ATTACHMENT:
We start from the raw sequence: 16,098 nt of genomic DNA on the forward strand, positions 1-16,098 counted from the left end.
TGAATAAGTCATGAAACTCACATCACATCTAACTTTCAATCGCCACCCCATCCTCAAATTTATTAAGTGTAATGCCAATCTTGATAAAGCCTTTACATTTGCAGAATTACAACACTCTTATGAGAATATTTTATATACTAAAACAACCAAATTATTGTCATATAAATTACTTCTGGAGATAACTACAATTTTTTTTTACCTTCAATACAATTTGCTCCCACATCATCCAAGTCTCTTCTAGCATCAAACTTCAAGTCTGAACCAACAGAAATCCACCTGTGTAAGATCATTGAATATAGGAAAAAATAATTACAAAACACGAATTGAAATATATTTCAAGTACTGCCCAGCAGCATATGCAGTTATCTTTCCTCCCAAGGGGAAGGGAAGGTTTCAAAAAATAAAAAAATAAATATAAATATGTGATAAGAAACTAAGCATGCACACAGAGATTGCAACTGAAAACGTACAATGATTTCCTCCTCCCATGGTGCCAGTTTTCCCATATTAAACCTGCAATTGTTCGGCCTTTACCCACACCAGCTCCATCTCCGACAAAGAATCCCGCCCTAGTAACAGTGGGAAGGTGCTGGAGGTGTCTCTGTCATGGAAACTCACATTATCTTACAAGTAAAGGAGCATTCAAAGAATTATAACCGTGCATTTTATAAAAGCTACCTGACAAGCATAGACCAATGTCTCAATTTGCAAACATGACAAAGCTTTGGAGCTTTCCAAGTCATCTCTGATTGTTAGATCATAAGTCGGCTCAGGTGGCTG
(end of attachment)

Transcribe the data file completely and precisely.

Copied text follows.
We start from the raw sequence: 16,098 nt of genomic DNA on the forward strand, positions 1-16,098 counted from the left end.
TGAATAAGTCATGAAACTCACATCACATCTAACTTTCAATCGCCACCCCATCCTCAAATTTATTAAGTGTAATGCCAATCTTGATAAAGCCTTTACATTTGCAGAATTACAACACTCTTATGAGAATATTTTATATACTAAAACAACCAAATTATTGTCATATAAATTACTTCTGGAGATAACTACAATTTTTTTTTACCTTCAATACAATTTGCTCCCACATCATCCAAGTCTCTTCTAGCATCAAACTTCAAGTCTGAACCAACAGAAATCCACCTGTGTAAGATCATTGAATATAGGAAAAAATAATTACAAAACACGAATTGAAATATATTTCAAGTACTGCCCAGCAGCATATGCAGTTATCTTTCCTCCCAAGGGGAAGGGAAGGTTTCAAAAAATAAAAAAATAAATATAAATATGTGATAAGAAACTAAGCATGCACACAGAGATTGCAACTGAAAACGTACAATGATTTCCTCCTCCCATGGTGCCAGTTTTCCCATATTAAACCTGCAATTGTTCGGCCTTTACCCACACCAGCTCCATCTCCGACAAAGAATCCCGCCCTAGTAACAGTGGGAAGGTGCTGGAGGTGTCTCTGTCATGGAAACTCACATTATCTTACAAGTAAAGGAGCATTCAAAGAATTATAACCGTGCATTTTATAAAAGCTACCTGACAAGCATAGACCAATGTCTCAATTTGCAAACATGACAAAGCTTTGGAGCTTTCCAAGTCATCTCTGATTGTTAGATCATAAGTCGGCTCAGGTGGCTG